Originally bought by the Board of Longitude in 1791, it was sent with the astronomer William Gooch on H.M.S. Daedalus for transfer to H.M.S. Discovery (which was under the command of George Vancouver) where it was used during the mapping of the coast of north-west America. It was later used by Matthew Flinders to map Austrailia during his circumnavigation on the H.M.S Investigator.
On the Board of Longitude’s demise in 1828, the clock was seemingly transferred to the Royal Observatory. Whilst in the Observatory’s care, it was used with Pond’s Great Zenith Tube and then the Sheepshanks Equatorial. It was also sent to Harton Colliery in 1854, where Airy used it to re-determine the weight of the Earth. Twenty years later, in 1874, it was sent on the Transit of Venus expedition to Hawaii. Deemed surplus to requirements, it was sold (along with Arnold 2) to Messrs Clowes & Jauncey in 1938. Puchased by Mark Dinley it remained in his family in England until 1994 when it was sold to the Museum of Applied Arts & Sciences, Australia, where it remains today (Object No. 94/15/1).
The clock is believed to have been wall mounted whilst at the Observatory and was fitted with a zinc and steel pendulum for the 1874 Transit of Venus. It is now fitted with a replica gridiron pendulum (fitted after its sale to Clowes & Jauncey). The case is believed to have been extended at some point to make the regulator floor mountable.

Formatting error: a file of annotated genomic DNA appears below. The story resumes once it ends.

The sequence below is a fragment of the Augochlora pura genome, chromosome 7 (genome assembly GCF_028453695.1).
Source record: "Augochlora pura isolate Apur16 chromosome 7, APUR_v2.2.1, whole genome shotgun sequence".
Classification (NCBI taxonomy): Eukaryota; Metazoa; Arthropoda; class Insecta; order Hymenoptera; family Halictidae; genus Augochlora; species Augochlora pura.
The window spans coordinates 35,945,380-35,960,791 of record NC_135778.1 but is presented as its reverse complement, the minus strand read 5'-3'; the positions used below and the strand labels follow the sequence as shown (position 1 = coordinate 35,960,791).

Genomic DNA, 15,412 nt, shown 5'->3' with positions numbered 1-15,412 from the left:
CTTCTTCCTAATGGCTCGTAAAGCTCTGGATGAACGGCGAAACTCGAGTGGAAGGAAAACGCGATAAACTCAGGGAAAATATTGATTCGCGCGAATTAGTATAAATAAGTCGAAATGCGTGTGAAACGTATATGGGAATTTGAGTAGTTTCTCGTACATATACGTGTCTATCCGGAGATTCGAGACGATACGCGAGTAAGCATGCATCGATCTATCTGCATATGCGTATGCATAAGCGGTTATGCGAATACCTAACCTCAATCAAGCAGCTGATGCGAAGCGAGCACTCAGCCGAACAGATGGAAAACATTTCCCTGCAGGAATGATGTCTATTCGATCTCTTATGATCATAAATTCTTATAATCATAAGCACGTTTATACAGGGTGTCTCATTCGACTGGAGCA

|1791||5 March: The regulator heads the list of ‘Instruments proper to be sent with the Astronomer going to the North West coast of America’. In the list, it is described simply as ‘An astronomical clock’ (RGO14/13/153). In a second list dated 2 July (RGO1413/155), it is described as 'An Astronomical Clock by Earnshaw'
|1791||August: Gooch sets sail on the H.M.S. Daedalus with the instruments contained in the list above.|
|1792||12 May: Gooch killed in Waimea on Oahu.|
|1792||August: H.M.S. Daedalus rendezvous with H.M.S. Discovery.|
|1795||20 October: H.M.S. Discovery returns to the UK.
|1824||The 1824 inventory (RS MS 371/70) records ‘Clock Earnshaw’ in the Calculating Room (which in the earlier inventories was referred to as the Middle Room)
|1828||15 July: Board of Longitude dissolved by Act of Parliament. An undated (rough?) inventory (RGO6/54/9) seemingly from the second part of the 1820s appears to record ‘A Cock by Earnsh aw’ as being present in the Calculating Room (which in other contemporary inventories is described as the Middle Room)
|1830||The 1830 inventory (RS MS 371/71) records ‘A Clock by Earnshaw’ in the Calculating Room. An undated (rough?) inventory (RGO6/54/9) seemingly from the second part of the 1820s also records ‘A Cock by Earnsh aw’ being present in the Calculating Room.
|1831||Earnshaw does not appear to be listed in the inventory for 1831 (RGO6/54/38), but the 1831 inventory does however include a number of objects formerly belonging to the Board of Longitude that were brought to the Observatory on 11 June 1829.|